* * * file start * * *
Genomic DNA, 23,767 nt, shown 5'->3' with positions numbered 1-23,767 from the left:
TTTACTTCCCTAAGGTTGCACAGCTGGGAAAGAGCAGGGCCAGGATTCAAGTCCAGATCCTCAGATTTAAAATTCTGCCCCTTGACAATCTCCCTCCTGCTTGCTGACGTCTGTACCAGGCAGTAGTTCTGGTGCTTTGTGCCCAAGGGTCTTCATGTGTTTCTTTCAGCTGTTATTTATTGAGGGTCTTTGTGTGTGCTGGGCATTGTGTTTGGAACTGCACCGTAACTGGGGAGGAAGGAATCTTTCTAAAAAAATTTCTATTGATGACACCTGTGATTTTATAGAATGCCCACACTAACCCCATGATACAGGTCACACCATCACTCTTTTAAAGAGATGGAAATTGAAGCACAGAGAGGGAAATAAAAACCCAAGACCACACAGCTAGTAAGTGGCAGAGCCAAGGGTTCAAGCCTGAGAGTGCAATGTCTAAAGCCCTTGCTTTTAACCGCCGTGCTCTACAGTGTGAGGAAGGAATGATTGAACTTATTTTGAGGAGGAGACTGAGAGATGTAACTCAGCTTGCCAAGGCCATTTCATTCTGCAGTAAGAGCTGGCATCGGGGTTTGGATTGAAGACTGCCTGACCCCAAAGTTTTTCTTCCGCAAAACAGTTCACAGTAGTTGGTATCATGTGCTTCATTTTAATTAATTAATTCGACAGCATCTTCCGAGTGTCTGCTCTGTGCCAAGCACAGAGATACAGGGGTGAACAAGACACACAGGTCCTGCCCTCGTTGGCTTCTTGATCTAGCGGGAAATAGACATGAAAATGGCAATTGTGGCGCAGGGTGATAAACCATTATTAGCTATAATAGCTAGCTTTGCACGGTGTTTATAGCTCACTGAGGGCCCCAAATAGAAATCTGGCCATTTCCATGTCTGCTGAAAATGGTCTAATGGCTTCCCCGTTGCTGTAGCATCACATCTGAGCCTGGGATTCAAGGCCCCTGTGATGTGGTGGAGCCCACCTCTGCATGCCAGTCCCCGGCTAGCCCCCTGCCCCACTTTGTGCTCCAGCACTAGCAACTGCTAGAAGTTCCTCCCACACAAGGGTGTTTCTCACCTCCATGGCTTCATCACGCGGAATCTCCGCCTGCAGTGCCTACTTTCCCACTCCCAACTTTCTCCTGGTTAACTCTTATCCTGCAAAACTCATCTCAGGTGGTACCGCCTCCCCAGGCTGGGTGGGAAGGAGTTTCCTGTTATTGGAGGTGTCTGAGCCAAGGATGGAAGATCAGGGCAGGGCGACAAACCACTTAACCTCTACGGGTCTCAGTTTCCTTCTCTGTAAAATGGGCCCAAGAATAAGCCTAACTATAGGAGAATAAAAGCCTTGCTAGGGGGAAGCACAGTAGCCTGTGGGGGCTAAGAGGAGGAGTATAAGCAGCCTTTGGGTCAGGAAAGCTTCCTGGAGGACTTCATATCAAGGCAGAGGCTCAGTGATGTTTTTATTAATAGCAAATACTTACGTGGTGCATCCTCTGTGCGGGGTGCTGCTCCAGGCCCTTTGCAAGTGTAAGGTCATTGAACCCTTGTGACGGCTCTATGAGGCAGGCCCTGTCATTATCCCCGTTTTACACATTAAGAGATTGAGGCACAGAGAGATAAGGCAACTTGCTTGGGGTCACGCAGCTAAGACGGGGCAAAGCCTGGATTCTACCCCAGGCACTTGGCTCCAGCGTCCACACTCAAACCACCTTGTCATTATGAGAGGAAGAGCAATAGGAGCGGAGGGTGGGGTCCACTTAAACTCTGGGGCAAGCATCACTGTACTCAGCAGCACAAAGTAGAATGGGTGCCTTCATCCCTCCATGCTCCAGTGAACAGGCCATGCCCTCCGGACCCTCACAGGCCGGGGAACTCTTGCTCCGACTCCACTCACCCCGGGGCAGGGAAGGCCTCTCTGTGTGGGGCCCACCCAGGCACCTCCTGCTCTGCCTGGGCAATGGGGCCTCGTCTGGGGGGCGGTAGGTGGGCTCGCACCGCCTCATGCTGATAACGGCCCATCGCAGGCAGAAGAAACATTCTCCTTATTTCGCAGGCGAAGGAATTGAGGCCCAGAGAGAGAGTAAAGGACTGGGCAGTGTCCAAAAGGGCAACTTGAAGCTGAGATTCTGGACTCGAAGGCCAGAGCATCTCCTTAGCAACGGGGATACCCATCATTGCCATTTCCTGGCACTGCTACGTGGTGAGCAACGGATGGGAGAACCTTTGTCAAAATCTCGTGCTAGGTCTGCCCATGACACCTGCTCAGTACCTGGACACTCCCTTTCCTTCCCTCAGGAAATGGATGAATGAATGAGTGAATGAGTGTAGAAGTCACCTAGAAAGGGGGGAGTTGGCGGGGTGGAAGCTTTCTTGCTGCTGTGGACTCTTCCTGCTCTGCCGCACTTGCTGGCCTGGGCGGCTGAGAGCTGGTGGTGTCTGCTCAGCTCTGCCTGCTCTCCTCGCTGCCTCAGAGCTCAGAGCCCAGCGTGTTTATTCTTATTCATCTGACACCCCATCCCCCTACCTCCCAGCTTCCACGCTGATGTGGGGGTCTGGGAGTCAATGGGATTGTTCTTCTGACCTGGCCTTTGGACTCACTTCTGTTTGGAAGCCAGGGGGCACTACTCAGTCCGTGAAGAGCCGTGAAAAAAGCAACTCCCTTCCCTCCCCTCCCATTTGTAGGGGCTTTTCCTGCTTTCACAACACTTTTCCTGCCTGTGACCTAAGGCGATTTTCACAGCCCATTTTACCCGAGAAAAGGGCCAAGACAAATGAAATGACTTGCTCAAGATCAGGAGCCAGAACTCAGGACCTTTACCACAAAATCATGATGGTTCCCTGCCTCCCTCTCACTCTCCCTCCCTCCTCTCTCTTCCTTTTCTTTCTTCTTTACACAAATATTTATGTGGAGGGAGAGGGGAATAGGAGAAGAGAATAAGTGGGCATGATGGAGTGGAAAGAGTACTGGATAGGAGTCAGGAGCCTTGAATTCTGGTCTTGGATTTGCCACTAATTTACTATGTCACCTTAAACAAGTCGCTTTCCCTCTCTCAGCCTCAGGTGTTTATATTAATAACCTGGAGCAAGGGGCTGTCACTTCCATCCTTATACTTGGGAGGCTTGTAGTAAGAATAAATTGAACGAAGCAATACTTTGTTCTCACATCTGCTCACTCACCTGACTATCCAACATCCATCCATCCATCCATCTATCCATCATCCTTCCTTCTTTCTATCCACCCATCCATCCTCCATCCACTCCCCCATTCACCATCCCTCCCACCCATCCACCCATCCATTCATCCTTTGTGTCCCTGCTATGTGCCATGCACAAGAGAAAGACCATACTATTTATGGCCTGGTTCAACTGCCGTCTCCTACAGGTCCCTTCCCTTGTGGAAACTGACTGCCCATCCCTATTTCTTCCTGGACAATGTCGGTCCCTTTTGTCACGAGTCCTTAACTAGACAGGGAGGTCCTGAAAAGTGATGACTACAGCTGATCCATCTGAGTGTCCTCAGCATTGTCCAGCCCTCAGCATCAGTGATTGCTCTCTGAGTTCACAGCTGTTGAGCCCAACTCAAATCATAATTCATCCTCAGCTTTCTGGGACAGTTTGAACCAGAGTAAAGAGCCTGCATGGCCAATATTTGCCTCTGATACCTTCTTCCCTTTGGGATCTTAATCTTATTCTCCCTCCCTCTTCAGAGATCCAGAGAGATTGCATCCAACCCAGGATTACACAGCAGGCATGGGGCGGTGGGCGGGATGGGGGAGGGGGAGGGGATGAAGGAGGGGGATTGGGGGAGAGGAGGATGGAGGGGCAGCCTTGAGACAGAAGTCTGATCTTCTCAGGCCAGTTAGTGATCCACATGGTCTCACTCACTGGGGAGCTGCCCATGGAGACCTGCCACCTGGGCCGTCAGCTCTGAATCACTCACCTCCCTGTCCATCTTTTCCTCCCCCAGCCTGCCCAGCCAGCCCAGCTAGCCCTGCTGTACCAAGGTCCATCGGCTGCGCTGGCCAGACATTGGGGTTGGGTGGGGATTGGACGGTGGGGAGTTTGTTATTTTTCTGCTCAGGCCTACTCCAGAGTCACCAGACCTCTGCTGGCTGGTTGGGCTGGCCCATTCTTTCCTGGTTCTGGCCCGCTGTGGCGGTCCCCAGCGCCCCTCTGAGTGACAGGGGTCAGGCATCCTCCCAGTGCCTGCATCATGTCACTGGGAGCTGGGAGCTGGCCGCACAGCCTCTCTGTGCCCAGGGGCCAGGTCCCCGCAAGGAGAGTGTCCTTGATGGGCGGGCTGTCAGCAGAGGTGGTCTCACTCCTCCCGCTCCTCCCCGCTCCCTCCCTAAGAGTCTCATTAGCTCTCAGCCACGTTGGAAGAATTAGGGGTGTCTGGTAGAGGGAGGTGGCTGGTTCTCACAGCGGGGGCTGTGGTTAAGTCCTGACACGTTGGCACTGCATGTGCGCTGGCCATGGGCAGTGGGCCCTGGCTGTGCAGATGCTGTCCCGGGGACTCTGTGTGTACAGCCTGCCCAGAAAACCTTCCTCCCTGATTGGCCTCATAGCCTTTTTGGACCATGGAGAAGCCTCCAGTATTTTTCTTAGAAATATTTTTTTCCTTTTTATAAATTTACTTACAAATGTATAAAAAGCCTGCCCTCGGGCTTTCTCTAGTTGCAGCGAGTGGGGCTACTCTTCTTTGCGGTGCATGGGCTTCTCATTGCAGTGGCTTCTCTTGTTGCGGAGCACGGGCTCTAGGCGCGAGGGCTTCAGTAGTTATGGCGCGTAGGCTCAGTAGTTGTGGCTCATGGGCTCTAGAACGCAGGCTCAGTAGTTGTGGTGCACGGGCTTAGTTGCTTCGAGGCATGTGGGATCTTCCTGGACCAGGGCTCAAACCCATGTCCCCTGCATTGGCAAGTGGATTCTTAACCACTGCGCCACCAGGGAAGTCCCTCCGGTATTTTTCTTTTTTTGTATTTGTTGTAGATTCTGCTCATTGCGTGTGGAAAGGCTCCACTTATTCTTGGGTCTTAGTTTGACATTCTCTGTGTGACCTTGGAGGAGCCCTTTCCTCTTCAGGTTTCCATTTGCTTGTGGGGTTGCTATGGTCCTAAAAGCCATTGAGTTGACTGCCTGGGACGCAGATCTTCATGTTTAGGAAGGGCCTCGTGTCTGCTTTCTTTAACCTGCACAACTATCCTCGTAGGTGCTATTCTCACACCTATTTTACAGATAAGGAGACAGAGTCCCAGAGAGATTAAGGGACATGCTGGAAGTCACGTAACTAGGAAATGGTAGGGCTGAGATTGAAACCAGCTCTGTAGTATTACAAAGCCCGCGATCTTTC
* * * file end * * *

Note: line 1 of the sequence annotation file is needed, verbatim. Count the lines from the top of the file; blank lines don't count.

Genomic DNA, 23,767 nt, shown 5'->3' with positions numbered 1-23,767 from the left: